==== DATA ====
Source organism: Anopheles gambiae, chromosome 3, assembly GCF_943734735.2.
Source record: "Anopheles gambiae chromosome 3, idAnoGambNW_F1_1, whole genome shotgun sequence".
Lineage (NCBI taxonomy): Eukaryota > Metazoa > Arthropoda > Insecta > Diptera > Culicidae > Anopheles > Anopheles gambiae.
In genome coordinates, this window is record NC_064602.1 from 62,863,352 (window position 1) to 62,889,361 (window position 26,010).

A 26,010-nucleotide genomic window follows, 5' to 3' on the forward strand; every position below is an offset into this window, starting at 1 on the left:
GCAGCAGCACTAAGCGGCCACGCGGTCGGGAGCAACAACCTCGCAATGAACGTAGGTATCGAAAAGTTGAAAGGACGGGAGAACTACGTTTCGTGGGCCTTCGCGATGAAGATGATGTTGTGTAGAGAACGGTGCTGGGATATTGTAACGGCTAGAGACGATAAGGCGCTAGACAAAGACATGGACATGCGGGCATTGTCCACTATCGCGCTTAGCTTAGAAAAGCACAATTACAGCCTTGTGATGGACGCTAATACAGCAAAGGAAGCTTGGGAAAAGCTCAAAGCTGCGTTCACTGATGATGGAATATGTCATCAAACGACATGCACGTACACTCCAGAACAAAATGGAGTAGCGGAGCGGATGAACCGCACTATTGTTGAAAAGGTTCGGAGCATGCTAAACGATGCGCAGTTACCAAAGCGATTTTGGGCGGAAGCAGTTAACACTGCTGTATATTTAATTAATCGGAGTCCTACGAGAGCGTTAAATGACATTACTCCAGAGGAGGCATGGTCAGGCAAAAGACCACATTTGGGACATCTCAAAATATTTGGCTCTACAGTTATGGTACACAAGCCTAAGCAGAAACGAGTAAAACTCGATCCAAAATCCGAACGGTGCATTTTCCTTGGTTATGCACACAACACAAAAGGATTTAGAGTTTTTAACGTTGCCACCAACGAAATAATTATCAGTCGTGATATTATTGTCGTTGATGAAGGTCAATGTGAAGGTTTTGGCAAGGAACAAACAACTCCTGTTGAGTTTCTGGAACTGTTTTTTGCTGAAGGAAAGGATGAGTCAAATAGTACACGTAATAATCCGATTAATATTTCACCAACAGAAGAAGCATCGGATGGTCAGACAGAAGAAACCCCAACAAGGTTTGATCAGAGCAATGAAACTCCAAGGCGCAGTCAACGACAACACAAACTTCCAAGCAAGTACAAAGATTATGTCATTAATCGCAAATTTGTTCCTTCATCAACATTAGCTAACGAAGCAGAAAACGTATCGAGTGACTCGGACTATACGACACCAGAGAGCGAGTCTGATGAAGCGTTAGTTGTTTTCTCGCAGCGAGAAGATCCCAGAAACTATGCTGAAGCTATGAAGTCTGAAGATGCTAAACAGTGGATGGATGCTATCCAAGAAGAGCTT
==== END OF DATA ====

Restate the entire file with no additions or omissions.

Source organism: Anopheles gambiae, chromosome 3, assembly GCF_943734735.2.
Source record: "Anopheles gambiae chromosome 3, idAnoGambNW_F1_1, whole genome shotgun sequence".
Lineage (NCBI taxonomy): Eukaryota > Metazoa > Arthropoda > Insecta > Diptera > Culicidae > Anopheles > Anopheles gambiae.
In genome coordinates, this window is record NC_064602.1 from 62,863,352 (window position 1) to 62,889,361 (window position 26,010).

A 26,010-nucleotide genomic window follows, 5' to 3' on the forward strand; every position below is an offset into this window, starting at 1 on the left:
GCAGCAGCACTAAGCGGCCACGCGGTCGGGAGCAACAACCTCGCAATGAACGTAGGTATCGAAAAGTTGAAAGGACGGGAGAACTACGTTTCGTGGGCCTTCGCGATGAAGATGATGTTGTGTAGAGAACGGTGCTGGGATATTGTAACGGCTAGAGACGATAAGGCGCTAGACAAAGACATGGACATGCGGGCATTGTCCACTATCGCGCTTAGCTTAGAAAAGCACAATTACAGCCTTGTGATGGACGCTAATACAGCAAAGGAAGCTTGGGAAAAGCTCAAAGCTGCGTTCACTGATGATGGAATATGTCATCAAACGACATGCACGTACACTCCAGAACAAAATGGAGTAGCGGAGCGGATGAACCGCACTATTGTTGAAAAGGTTCGGAGCATGCTAAACGATGCGCAGTTACCAAAGCGATTTTGGGCGGAAGCAGTTAACACTGCTGTATATTTAATTAATCGGAGTCCTACGAGAGCGTTAAATGACATTACTCCAGAGGAGGCATGGTCAGGCAAAAGACCACATTTGGGACATCTCAAAATATTTGGCTCTACAGTTATGGTACACAAGCCTAAGCAGAAACGAGTAAAACTCGATCCAAAATCCGAACGGTGCATTTTCCTTGGTTATGCACACAACACAAAAGGATTTAGAGTTTTTAACGTTGCCACCAACGAAATAATTATCAGTCGTGATATTATTGTCGTTGATGAAGGTCAATGTGAAGGTTTTGGCAAGGAACAAACAACTCCTGTTGAGTTTCTGGAACTGTTTTTTGCTGAAGGAAAGGATGAGTCAAATAGTACACGTAATAATCCGATTAATATTTCACCAACAGAAGAAGCATCGGATGGTCAGACAGAAGAAACCCCAACAAGGTTTGATCAGAGCAATGAAACTCCAAGGCGCAGTCAACGACAACACAAACTTCCAAGCAAGTACAAAGATTATGTCATTAATCGCAAATTTGTTCCTTCATCAACATTAGCTAACGAAGCAGAAAACGTATCGAGTGACTCGGACTATACGACACCAGAGAGCGAGTCTGATGAAGCGTTAGTTGTTTTCTCGCAGCGAGAAGATCCCAGAAACTATGCTGAAGCTATGAAGTCTGAAGATGCTAAACAGTGGATGGATGCTATCCAAGAAGAGCTT